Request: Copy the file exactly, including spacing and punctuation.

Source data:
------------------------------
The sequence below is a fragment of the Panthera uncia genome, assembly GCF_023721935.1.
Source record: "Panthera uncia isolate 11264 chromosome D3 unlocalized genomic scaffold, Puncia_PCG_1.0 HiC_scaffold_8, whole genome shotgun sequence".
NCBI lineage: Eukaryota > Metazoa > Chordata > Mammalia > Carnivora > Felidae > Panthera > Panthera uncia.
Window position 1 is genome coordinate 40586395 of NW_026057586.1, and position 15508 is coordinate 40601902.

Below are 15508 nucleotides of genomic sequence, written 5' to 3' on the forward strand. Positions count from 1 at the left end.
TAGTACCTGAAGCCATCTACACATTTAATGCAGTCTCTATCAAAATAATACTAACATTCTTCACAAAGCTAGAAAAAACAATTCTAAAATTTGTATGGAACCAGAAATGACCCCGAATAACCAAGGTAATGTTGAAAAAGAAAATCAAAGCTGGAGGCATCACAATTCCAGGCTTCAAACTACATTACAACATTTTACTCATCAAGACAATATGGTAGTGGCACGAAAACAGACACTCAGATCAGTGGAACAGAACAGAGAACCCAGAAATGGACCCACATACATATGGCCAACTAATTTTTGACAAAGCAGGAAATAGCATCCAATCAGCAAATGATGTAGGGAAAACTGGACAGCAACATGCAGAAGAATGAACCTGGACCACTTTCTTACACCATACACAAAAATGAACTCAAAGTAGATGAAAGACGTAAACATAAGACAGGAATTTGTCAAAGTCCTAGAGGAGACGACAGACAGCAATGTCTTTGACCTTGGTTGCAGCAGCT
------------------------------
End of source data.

The sequence below is a fragment of the Panthera uncia genome, assembly GCF_023721935.1.
Source record: "Panthera uncia isolate 11264 chromosome D3 unlocalized genomic scaffold, Puncia_PCG_1.0 HiC_scaffold_8, whole genome shotgun sequence".
NCBI lineage: Eukaryota > Metazoa > Chordata > Mammalia > Carnivora > Felidae > Panthera > Panthera uncia.
Window position 1 is genome coordinate 40586395 of NW_026057586.1, and position 15508 is coordinate 40601902.

Below are 15508 nucleotides of genomic sequence, written 5' to 3' on the forward strand. Positions count from 1 at the left end.
TAGTACCTGAAGCCATCTACACATTTAATGCAGTCTCTATCAAAATAATACTAACATTCTTCACAAAGCTAGAAAAAACAATTCTAAAATTTGTATGGAACCAGAAATGACCCCGAATAACCAAGGTAATGTTGAAAAAGAAAATCAAAGCTGGAGGCATCACAATTCCAGGCTTCAAACTACATTACAACATTTTACTCATCAAGACAATATGGTAGTGGCACGAAAACAGACACTCAGATCAGTGGAACAGAACAGAGAACCCAGAAATGGACCCACATACATATGGCCAACTAATTTTTGACAAAGCAGGAAATAGCATCCAATCAGCAAATGATGTAGGGAAAACTGGACAGCAACATGCAGAAGAATGAACCTGGACCACTTTCTTACACCATACACAAAAATGAACTCAAAGTAGATGAAAGACGTAAACATAAGACAGGAATTTGTCAAAGTCCTAGAGGAGACGACAGACAGCAATGTCTTTGACCTTGGTTGCAGCAGCT